Trump's Bizarro CFPB Wants To Let Debt Collectors Hound You About Money You No Longer Owe

One of the hallmarks of the Trump administration has been turning all of the agencies and bureaus meant to help and protect American citizens into bizarro versions that do the exact opposite of what they were intended to do. The Environmental Protection Agency's purpose now to help destroy the environment, the Secretary of Education is Betsy DeVos, a woman who wants all of our public schools to be replaced by for-profit charter schools, the Labor Department is now anti-labor and pro-management, and so on.

A particularly crushing example of this is what he's done to the Consumer Financial Protection Bureau, which Elizabeth Warren fought so damn hard to establish. Not only does it no longer do what it was supposed to do at all, but in September, Trump and the new CFPB itself went to the Supreme Court and asked them to declare the bureau unconstitutional, claiming that it infringes on the president's executive authority. Arguments will be heard on that case on March 3rd, and strangely enough, Trump's own Department of Justice is asking the Court to rule against him.

For now, however, the Bizarro Consumer Financial Protection Bureau is trying to do everything it can to erode the rights of consumers in favor of corporations, banks and debt collectors. This week, it proposed a new rule that would allow debt collectors to call people about old bills that they technically no longer owe. Surely, this will be a very popular proposal, given how much people just love getting calls from debt collectors.

In many states, once a debt reaches the statute of limitations — usually over three years — and you haven't made a payment on it, debt collectors lose their right to sue you for it. This changes, however, if you do make a payment on it, effectively resetting the clock. This is called zombie debt.

So! Say you get a call from a debt collector, and they scare you into making a payment on debt you can no longer be sued for. You reset the statute of limitations and can, again, be sued for the whole amount. This can really, really suck for people. Debt collectors make millions of these calls each year, scaring the pants off of people about debts they technically no longer owe.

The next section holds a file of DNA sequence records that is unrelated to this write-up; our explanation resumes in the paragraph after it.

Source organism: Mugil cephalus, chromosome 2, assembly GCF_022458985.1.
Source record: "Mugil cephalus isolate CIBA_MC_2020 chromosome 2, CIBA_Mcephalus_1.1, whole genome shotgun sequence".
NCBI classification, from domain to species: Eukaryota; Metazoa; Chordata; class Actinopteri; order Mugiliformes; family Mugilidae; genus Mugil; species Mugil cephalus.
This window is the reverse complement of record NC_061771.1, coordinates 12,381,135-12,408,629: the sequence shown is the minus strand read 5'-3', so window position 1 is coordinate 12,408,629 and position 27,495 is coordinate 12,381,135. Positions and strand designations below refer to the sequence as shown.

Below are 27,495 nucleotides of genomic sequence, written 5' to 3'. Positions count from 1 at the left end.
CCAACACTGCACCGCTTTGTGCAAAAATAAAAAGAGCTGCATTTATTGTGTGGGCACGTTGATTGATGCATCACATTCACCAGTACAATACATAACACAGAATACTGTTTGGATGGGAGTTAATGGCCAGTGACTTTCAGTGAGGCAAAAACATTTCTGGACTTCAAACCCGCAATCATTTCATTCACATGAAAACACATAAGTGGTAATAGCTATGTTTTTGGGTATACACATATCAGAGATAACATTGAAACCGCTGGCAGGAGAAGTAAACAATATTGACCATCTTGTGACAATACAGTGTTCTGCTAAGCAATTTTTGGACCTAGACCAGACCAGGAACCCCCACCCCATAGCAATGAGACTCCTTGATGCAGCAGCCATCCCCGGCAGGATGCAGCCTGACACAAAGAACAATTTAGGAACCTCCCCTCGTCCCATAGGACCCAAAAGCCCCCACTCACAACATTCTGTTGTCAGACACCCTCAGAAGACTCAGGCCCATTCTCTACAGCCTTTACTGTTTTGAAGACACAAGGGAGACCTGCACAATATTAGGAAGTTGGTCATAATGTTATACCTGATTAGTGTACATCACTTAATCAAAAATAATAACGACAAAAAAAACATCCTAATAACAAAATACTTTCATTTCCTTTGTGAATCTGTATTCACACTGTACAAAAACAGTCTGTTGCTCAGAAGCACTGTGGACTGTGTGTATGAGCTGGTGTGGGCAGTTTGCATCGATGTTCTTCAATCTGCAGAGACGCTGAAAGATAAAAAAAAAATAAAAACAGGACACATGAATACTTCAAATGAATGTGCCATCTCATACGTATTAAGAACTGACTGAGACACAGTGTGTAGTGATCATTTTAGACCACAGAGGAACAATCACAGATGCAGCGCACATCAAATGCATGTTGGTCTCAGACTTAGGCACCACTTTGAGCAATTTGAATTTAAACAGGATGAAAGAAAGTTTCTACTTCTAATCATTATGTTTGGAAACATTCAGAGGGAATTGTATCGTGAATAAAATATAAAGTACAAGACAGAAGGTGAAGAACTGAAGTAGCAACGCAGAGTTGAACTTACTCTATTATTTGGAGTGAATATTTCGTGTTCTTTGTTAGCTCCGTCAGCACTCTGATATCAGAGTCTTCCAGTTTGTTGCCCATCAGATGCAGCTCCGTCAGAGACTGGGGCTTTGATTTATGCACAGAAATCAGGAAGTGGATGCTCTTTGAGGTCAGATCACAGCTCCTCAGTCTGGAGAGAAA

Rather than banning the practice entirely, as they would if they were still actually a Consumer Financial Protection Bureau, they are allowing it to keep happening, but making a rule that debt collectors have to tell people that their debt has passed the statute of limitations.

This comes, by the way, on the heels of the Bizarro CFPB making a real horrifying new rule last year that debt collectors can call up to seven times a week and send unlimited texts and emails.

Viathe Washington Post:

Those proposed rules, which haven't been finalized, have received more than 14,000 public comments, many of which raised the issue of zombie debt. One Oregon man wrote that he had settled a 10-year-old medical bill he received for an MRI his son needed after a fall during a gymnastics tournament but was still getting phone calls.

But consumer advocates say the CFPB proposals don't go far enough in protecting consumers.

It is "disappointing," said Linda Jun, senior policy counsel for Americans for Financial Reform. The CFPB should bar the collection of debts that have passed their statute of limitations altogether, he said.

"The whole point of statute of limitations is that the government has decided that the debt is no longer collectible," Jun said. "If you can't be sued on it, why are you getting mail on it?"

Yeah. It's not good.

People need to be better aware of their rights in general when it comes to debt, but also of rights they don't have. Recently, I encountered, in the wild, a Trumpster who really loved The Spin Doctors and hated the idea of Medicare For All and would not stop talking loudly about both of those things to anyone who would listen, while sitting by himself at the bar. His opposition to it was twofold. (Not sure if his love for The Spin Doctors was also twofold.) Number one, he didn't think it was fair for his money to go to cover other people's medical care (which, for the record, is also how regular health insurance works) and that everyone should be responsible for themselves. Number two, when he got hit by a car while riding his bike, he got a completely insane hospital bill and just didn't pay it (this also means that other people will have to pay for your medical care). He insisted to me, over and over again, that everyone could just do that and it would be fine, because legally, hospitals cannot sue you for medical debt. This, I hope everyone knows, is definitely not true.

In fact, because medical bills are so astronomically high now due to high deductibles and co-pays, more and more hospitals are suing patients to collect debt, and then the debt they can't collect means they have to increase prices all around to get that money from people who can pay, and everything will just get more and more horrifying, on into infinity, until we finally get it together to do something about it.

[Washington Post]

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Robyn Pennacchia

Robyn Pennacchia is a brilliant, fabulously talented and visually stunning angel of a human being, who shrugged off what she is pretty sure would have been a Tony Award-winning career in musical theater in order to write about stuff on the internet. Follow her on Twitter at @RobynElyse


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